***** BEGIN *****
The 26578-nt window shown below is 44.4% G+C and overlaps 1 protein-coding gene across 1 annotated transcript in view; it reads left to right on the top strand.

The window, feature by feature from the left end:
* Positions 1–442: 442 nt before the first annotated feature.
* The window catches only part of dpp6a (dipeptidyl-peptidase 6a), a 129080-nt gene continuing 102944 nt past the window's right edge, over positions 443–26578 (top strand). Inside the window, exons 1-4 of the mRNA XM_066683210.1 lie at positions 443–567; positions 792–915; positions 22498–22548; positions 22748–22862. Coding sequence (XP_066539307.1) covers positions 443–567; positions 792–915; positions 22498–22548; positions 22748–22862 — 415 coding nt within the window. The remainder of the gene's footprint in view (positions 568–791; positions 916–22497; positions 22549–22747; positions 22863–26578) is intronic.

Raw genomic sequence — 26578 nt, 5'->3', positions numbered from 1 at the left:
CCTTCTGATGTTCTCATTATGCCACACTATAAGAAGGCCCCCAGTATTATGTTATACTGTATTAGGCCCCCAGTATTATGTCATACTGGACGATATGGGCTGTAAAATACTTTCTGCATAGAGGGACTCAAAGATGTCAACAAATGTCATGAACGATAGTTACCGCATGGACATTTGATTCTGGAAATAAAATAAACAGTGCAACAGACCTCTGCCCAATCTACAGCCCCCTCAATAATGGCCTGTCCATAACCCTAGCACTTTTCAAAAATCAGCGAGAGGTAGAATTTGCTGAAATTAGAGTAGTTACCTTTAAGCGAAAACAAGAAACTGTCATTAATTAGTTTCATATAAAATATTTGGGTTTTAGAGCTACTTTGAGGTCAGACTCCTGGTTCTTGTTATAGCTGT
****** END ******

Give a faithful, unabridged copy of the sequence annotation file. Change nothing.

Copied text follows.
The 26578-nt window shown below is 44.4% G+C and overlaps 1 protein-coding gene across 1 annotated transcript in view; it reads left to right on the top strand.

The window, feature by feature from the left end:
* Positions 1–442: 442 nt before the first annotated feature.
* The window catches only part of dpp6a (dipeptidyl-peptidase 6a), a 129080-nt gene continuing 102944 nt past the window's right edge, over positions 443–26578 (top strand). Inside the window, exons 1-4 of the mRNA XM_066683210.1 lie at positions 443–567; positions 792–915; positions 22498–22548; positions 22748–22862. Coding sequence (XP_066539307.1) covers positions 443–567; positions 792–915; positions 22498–22548; positions 22748–22862 — 415 coding nt within the window. The remainder of the gene's footprint in view (positions 568–791; positions 916–22497; positions 22549–22747; positions 22863–26578) is intronic.

Raw genomic sequence — 26578 nt, 5'->3', positions numbered from 1 at the left:
CCTTCTGATGTTCTCATTATGCCACACTATAAGAAGGCCCCCAGTATTATGTTATACTGTATTAGGCCCCCAGTATTATGTCATACTGGACGATATGGGCTGTAAAATACTTTCTGCATAGAGGGACTCAAAGATGTCAACAAATGTCATGAACGATAGTTACCGCATGGACATTTGATTCTGGAAATAAAATAAACAGTGCAACAGACCTCTGCCCAATCTACAGCCCCCTCAATAATGGCCTGTCCATAACCCTAGCACTTTTCAAAAATCAGCGAGAGGTAGAATTTGCTGAAATTAGAGTAGTTACCTTTAAGCGAAAACAAGAAACTGTCATTAATTAGTTTCATATAAAATATTTGGGTTTTAGAGCTACTTTGAGGTCAGACTCCTGGTTCTTGTTATAGCTGT